|Date(s):||January 1833 to December 1833|
|Course:||“American Civilizations to 1877,” University of North Carolina at Pembroke|
|Rating:||3 (1 votes)|
William Wilberforce was only one among many men who south to abolish the transatlantic slave trade throughout his lifetime. He was a British politician who began his political career by becoming an independent member of Parliament for Yorkshire, where he learned how to debate and express ideas. During his time there, he also became an evangelistic Christian. He grew eager to spread his new religion and assert its incompatibility with slavery. Wilberforce agreed with the Philadelphia National Enquirer that, "slavery takes away the key of knowledge, withholds the Holy Scriptures, crushes the intellect of God's intelligent creatures, and exposes to insult without protection." His dear friends, James Ramsay, shared unbelievable stories of his work on slave ships, stories that horrified Wilberforce. He became restless for the chance to save innocent human beings who were treated like animals.
Inspired by his faith and the knowledge he had gained through his political career, Wilberforce decided it was time to promote change. He and a group of abolitionists promoted the idea to stop the transportation of slaves, which would hopefully lead to the complete abolition of slavery. Without slave ships and trade ports, slaves could not be transported anywhere, and many people would lose their jobs.Wilberforce, supported by his group of abolitionists, introduced the idea to stop the transatlantic slave trade to Parliament in 1787.During the twenty years that it took to get Parliament's approval to stop the transatlantic slave trade, Wilberforce grew tired, and the effects began to show in his physical health. On March 25, 1807, the Slave Trade Act was finally passed. Wilberforce lived the rest of his life fighting for the complete abolition of slavery. The Slavery Abolition Act of 1833 abolished all slavery in the British Empire. William Wilberforce died just three days later.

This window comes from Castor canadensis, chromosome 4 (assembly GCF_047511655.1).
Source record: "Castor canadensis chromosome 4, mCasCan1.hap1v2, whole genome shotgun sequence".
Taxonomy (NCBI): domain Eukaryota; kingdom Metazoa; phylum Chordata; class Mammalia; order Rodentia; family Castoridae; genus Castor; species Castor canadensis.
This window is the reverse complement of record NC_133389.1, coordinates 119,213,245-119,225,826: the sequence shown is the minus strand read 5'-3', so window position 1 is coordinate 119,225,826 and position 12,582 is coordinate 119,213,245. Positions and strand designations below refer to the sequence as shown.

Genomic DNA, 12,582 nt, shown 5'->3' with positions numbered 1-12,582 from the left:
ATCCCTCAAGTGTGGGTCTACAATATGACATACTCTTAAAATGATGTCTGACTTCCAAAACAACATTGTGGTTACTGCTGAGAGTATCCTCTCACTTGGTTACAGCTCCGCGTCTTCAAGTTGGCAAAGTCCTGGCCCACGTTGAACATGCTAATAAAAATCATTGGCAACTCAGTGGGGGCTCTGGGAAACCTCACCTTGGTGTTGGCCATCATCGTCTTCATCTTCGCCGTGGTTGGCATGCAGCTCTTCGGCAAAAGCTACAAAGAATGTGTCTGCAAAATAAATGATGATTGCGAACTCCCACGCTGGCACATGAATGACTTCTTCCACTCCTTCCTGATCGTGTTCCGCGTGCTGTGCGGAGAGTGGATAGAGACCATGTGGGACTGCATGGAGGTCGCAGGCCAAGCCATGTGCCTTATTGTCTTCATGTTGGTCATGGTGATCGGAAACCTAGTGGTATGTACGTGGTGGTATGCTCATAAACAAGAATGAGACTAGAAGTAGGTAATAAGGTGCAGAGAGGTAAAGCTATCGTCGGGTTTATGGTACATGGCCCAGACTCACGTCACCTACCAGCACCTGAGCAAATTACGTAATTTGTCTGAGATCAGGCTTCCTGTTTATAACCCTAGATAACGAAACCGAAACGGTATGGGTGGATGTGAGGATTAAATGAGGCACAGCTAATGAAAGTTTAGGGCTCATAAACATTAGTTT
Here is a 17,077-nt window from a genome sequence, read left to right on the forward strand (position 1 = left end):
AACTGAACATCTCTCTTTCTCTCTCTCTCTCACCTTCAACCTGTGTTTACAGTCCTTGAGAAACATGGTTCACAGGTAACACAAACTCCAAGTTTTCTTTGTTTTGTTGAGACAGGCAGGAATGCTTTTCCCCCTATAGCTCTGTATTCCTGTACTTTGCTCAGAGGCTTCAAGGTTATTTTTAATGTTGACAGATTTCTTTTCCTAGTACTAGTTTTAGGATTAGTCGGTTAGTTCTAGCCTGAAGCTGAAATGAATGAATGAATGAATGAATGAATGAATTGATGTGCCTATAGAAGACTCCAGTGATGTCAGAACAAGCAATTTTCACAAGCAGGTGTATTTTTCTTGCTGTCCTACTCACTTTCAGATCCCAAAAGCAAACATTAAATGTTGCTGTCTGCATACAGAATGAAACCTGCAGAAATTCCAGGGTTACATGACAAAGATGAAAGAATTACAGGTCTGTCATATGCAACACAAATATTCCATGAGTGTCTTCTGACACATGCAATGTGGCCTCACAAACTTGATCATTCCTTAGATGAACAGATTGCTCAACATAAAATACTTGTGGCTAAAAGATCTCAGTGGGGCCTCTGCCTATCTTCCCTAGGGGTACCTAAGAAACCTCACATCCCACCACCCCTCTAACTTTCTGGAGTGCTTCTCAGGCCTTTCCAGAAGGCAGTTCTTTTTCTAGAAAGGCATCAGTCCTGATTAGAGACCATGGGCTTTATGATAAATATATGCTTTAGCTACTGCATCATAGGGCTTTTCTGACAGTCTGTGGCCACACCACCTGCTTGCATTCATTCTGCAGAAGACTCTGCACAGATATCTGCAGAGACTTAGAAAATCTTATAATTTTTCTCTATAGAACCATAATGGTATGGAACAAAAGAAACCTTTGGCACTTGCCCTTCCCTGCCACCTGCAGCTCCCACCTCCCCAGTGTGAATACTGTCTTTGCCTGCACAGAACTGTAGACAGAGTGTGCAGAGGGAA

The success of abolition in the British Empire shocked American slaveholders. Plantation economies in America were built on strong slave labor and slaves were used to produce cotton, sugar, and tobacco. They were an important resource to keep agricultural production going. Even though the United States Congress abolished the slave trade in 1808, slaves were reproducing in American and by the 1850s were at an all time high. It was the American Civil War, rather than an act of Congress, that brought the end of slavery in the United States.